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Congressman Jim Jordan put on a master class in how to get answers from an unresponsive witness while questioning Obama administration Attorney General Loretta Lynch about the decision not to charge Hillary Clinton for her e-mail scandal.

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[scroll down for video]

During a hearing on the decision by the Obama Department of Justice not to file charges against Secretary of State Hillary Clinton despite overwhelming evidence of malfeasance in how e-mails were handled, Jordan, who represents Ohio’s 4th Congressional District, lit into the Attorney General.

“Did you ultimately make that recommendation or did [FBI] Director Comey,” the Congressman asked.

“Director Comey was part of that team,” Lynched fired back.

The attempt to sidestep the question seemed to irritate Jordan even more, so he demanded: “Who ultimately made the decision?”

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Lynch responded: “So the team consisted of prosecutors and agents that did include Director Comey.”

“I want to know where the buck stops. Who made the decision?”

The two then went back and forth with Jordan repeatedly asking the question “who made the decision” and Lynch saying “I said I would accept the recommendation.”  Jordan had his full and let loose with an epic response in his question to get a simple answer to the question of who made the decision.

“I assume it’s not unusual for the attorney general to accept the recommendations of the FBI, the career prosecutors and the team as you so often cited. What is unusual is to make a big bold public announcement that you’re going to do it.

“It’s one thing to do it. I assume it happens all the time. It’s another thing to announce ahead of time that you’re going to do it.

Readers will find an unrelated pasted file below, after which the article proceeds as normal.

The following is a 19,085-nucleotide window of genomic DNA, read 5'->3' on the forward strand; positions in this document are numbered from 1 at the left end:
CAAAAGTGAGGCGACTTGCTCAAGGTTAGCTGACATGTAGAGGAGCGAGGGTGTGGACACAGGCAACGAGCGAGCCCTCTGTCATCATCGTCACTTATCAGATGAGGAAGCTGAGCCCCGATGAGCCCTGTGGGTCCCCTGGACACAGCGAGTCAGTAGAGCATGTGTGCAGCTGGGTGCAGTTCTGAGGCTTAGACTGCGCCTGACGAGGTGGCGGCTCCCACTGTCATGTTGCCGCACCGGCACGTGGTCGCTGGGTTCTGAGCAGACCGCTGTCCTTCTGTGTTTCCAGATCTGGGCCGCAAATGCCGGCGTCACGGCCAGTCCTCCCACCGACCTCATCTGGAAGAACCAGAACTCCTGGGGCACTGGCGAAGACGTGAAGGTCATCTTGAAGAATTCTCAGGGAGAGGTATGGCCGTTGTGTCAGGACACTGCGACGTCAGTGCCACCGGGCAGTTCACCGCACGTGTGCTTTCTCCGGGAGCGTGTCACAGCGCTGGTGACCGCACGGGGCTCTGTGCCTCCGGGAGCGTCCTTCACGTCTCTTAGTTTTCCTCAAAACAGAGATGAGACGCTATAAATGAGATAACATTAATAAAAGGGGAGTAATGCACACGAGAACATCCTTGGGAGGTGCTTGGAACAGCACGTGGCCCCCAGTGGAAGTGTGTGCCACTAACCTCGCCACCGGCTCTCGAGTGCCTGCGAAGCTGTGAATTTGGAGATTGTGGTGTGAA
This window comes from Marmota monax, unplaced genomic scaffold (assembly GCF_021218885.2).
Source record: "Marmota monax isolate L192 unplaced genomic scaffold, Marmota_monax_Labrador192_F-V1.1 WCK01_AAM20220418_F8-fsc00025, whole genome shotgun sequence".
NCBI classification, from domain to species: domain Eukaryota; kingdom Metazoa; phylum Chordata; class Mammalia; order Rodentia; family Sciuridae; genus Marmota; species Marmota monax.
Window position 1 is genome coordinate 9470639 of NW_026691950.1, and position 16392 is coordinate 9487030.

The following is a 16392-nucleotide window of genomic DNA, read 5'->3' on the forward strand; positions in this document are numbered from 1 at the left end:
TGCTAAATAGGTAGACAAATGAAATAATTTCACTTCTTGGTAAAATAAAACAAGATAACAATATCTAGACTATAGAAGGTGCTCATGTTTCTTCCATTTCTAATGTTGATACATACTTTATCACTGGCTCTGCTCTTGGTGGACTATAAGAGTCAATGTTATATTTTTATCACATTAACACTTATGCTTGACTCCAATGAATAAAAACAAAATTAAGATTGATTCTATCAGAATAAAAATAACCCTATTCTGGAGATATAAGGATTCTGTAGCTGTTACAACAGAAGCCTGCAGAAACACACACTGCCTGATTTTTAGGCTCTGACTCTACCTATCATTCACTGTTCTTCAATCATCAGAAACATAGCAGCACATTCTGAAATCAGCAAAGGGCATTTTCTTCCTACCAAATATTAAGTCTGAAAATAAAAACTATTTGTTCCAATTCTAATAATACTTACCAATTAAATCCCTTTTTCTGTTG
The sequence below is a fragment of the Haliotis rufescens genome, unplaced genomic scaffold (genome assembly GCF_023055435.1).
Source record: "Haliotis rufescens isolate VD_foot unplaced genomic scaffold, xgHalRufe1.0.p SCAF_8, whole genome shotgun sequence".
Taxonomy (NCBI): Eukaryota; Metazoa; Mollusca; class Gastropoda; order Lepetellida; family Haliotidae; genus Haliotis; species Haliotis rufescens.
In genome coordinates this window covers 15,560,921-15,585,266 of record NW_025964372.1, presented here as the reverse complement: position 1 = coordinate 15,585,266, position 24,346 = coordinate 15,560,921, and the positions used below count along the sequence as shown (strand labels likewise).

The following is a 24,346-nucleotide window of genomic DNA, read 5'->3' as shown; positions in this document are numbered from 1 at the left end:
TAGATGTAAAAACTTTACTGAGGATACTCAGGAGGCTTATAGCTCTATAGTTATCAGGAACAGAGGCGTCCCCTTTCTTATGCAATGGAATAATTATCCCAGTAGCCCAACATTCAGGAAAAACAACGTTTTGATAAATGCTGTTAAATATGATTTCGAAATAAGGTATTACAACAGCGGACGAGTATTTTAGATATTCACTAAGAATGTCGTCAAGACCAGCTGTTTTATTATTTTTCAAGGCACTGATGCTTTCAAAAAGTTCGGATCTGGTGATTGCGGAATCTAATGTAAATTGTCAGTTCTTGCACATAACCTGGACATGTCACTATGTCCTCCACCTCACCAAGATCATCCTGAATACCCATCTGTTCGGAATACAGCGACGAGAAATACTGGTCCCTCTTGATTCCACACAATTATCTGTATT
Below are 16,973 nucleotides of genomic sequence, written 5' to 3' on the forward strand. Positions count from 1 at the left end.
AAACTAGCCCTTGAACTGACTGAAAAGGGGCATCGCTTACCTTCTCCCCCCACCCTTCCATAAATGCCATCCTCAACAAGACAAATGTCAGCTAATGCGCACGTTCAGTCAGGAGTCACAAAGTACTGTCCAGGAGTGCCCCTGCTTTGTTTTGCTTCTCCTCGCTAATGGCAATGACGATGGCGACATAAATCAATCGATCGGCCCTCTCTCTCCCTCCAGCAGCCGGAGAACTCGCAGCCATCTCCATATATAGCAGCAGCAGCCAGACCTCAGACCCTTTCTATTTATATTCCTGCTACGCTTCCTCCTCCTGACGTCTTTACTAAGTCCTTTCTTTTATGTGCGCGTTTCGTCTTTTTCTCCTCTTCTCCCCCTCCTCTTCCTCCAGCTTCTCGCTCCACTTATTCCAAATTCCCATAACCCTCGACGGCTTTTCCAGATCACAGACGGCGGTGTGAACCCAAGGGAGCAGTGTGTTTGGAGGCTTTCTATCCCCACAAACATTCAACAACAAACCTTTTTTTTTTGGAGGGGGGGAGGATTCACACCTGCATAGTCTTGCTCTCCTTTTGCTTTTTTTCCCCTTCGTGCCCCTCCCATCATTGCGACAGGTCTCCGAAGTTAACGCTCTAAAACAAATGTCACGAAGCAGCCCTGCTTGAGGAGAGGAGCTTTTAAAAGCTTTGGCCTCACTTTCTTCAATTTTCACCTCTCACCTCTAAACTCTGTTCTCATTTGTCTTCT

“So here’s what I’m having trouble with and I guess a lot of people are having trouble with. If you announce that you will abide by the FBI decision before they even finish their investigation, then how can you also say ultimately it was your decision?”

“What I want to know is was it now your decision or was it your decision? Because it seems to me you can’t have it both ways. You can’t say ‘I’m the Attorney General and I decide, but yet I’m going to take their recommendations’ even before they make their recommendations.”

Attorney General Lynch tried to explain away the action as trying to keep the team isolated from her meeting with former President Bill Clinton because she was “concerned” people would think she acted improperly. But Jordan was having none of it.

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“So, you’ve never announced before an investigation is done that whatever they came up with–maybe they’re going to screw it up, who knows–you’ve never announced before that whatever they recommend, I’m going to follow?

“So you’ve never done this before. But when you have a conversation with a former President, the husband of the subject of an ongoing investigation, and you have that conversation before they’ve interviewed the subject – and before they’ve reached their recommendations and finished their investigation.

“That’s what triggered you to do this thing you’ve never done before. Which is to announce ‘I don’t care what they recommend, I’m gonna follow it.'”